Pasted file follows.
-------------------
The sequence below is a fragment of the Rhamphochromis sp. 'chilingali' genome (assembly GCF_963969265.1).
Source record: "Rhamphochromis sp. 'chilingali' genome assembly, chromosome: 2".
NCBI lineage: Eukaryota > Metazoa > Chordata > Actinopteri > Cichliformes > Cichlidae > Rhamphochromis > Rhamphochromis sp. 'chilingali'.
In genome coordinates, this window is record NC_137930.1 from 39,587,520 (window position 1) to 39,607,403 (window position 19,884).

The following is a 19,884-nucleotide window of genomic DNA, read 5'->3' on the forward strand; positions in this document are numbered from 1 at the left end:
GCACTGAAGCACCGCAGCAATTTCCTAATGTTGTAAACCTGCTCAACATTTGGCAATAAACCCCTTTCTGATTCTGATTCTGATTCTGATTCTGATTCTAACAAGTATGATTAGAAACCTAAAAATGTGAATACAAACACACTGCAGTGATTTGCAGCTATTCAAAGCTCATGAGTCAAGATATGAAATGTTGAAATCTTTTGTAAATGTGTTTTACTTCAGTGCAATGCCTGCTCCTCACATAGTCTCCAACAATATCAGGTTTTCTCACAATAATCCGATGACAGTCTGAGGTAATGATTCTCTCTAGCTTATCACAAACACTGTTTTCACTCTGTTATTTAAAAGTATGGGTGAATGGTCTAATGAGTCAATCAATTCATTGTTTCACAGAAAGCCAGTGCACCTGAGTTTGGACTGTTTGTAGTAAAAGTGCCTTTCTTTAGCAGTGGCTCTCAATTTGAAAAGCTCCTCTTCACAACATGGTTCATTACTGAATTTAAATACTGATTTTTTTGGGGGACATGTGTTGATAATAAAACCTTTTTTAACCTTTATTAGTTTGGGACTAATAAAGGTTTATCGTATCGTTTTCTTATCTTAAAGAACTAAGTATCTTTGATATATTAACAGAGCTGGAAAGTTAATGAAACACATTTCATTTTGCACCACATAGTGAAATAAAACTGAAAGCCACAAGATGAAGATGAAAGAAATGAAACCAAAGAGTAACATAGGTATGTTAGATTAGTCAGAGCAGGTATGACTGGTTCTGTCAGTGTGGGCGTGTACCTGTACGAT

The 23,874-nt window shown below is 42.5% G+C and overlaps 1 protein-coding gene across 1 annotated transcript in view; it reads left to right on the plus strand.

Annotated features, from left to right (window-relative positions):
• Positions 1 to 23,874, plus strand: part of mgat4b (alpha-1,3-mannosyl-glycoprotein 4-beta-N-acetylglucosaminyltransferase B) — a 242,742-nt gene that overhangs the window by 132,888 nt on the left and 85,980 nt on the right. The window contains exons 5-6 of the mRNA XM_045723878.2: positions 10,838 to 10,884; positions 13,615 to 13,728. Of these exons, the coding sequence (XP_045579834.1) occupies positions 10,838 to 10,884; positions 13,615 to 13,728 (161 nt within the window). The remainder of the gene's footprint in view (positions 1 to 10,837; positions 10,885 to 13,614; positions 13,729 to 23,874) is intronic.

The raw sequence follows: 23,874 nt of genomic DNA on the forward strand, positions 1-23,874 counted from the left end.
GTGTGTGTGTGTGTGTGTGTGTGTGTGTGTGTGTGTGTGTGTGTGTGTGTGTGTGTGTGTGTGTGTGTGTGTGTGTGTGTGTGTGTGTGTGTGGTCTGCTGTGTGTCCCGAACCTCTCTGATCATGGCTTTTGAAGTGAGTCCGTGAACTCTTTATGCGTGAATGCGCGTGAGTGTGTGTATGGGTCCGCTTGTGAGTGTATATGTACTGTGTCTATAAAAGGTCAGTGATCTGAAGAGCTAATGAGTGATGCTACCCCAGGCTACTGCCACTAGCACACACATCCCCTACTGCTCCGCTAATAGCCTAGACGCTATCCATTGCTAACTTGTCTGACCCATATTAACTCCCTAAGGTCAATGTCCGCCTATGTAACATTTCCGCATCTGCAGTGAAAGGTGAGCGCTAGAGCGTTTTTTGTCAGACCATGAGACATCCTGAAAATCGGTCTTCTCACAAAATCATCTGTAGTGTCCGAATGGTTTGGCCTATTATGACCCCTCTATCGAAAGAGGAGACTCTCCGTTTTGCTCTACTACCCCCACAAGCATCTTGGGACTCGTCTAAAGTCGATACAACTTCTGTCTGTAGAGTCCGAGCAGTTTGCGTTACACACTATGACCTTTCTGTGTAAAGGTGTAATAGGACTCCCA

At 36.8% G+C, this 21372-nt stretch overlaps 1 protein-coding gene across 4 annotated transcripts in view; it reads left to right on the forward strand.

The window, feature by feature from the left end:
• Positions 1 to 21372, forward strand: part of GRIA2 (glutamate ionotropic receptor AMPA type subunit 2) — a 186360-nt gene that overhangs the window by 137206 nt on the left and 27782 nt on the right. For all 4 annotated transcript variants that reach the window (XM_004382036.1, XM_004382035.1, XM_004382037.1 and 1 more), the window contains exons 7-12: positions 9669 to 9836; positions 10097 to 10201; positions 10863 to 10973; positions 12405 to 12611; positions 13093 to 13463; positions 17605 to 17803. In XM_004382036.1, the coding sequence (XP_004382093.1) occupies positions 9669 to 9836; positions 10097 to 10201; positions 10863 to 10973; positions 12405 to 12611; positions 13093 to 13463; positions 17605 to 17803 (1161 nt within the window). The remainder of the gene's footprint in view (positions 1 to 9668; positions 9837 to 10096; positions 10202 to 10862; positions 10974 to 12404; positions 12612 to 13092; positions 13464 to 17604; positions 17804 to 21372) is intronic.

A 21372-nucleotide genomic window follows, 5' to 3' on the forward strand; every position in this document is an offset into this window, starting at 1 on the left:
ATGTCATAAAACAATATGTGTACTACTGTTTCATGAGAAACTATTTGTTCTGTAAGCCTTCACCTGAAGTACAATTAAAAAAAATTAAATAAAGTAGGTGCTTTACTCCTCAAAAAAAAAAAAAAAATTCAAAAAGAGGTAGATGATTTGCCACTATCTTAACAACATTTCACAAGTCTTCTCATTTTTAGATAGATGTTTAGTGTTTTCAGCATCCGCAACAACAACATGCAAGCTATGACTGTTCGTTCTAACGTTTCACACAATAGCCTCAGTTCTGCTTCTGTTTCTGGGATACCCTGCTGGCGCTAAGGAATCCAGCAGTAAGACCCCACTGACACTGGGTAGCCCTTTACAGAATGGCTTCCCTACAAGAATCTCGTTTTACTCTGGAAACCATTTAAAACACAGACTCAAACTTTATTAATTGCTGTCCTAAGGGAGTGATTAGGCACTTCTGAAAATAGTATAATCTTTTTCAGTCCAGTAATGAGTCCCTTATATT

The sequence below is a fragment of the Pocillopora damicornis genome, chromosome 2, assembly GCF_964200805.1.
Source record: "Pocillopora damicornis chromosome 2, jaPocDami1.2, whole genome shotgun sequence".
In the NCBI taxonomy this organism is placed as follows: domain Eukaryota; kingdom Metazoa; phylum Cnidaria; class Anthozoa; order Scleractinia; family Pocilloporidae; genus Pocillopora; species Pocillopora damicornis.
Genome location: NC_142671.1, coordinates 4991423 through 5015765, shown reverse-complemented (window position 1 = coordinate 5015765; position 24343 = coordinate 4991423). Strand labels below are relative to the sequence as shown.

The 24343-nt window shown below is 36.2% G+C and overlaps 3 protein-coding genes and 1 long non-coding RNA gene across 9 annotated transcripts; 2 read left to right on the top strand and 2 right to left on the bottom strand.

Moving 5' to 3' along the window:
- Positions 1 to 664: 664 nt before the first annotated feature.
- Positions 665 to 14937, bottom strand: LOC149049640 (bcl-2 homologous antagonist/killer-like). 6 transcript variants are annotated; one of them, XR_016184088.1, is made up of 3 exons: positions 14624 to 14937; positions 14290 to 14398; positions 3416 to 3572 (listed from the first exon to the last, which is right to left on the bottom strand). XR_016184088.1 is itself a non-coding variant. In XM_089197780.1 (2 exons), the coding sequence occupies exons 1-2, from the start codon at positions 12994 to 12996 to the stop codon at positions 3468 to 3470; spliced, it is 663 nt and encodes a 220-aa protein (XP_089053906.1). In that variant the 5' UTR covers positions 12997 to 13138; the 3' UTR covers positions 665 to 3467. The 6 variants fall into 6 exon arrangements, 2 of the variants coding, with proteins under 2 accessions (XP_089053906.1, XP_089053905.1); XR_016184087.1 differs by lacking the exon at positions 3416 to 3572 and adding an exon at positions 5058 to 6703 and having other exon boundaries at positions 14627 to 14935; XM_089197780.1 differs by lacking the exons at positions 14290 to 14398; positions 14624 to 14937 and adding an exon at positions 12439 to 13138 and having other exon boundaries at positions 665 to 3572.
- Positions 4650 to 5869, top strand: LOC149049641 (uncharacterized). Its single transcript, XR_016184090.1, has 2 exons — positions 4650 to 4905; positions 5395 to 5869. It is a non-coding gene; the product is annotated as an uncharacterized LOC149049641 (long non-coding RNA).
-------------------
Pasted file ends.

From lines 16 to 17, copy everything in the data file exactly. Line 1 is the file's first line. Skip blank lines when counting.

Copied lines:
ATGTCATAAAACAATATGTGTACTACTGTTTCATGAGAAACTATTTGTTCTGTAAGCCTTCACCTGAAGTACAATTAAAAAAAATTAAATAAAGTAGGTGCTTTACTCCTCAAAAAAAAAAAAAAAATTCAAAAAGAGGTAGATGATTTGCCACTATCTTAACAACATTTCACAAGTCTTCTCATTTTTAGATAGATGTTTAGTGTTTTCAGCATCCGCAACAACAACATGCAAGCTATGACTGTTCGTTCTAACGTTTCACACAATAGCCTCAGTTCTGCTTCTGTTTCTGGGATACCCTGCTGGCGCTAAGGAATCCAGCAGTAAGACCCCACTGACACTGGGTAGCCCTTTACAGAATGGCTTCCCTACAAGAATCTCGTTTTACTCTGGAAACCATTTAAAACACAGACTCAAACTTTATTAATTGCTGTCCTAAGGGAGTGATTAGGCACTTCTGAAAATAGTATAATCTTTTTCAGTCCAGTAATGAGTCCCTTATATT

The sequence below is a fragment of the Pocillopora damicornis genome, chromosome 2, assembly GCF_964200805.1.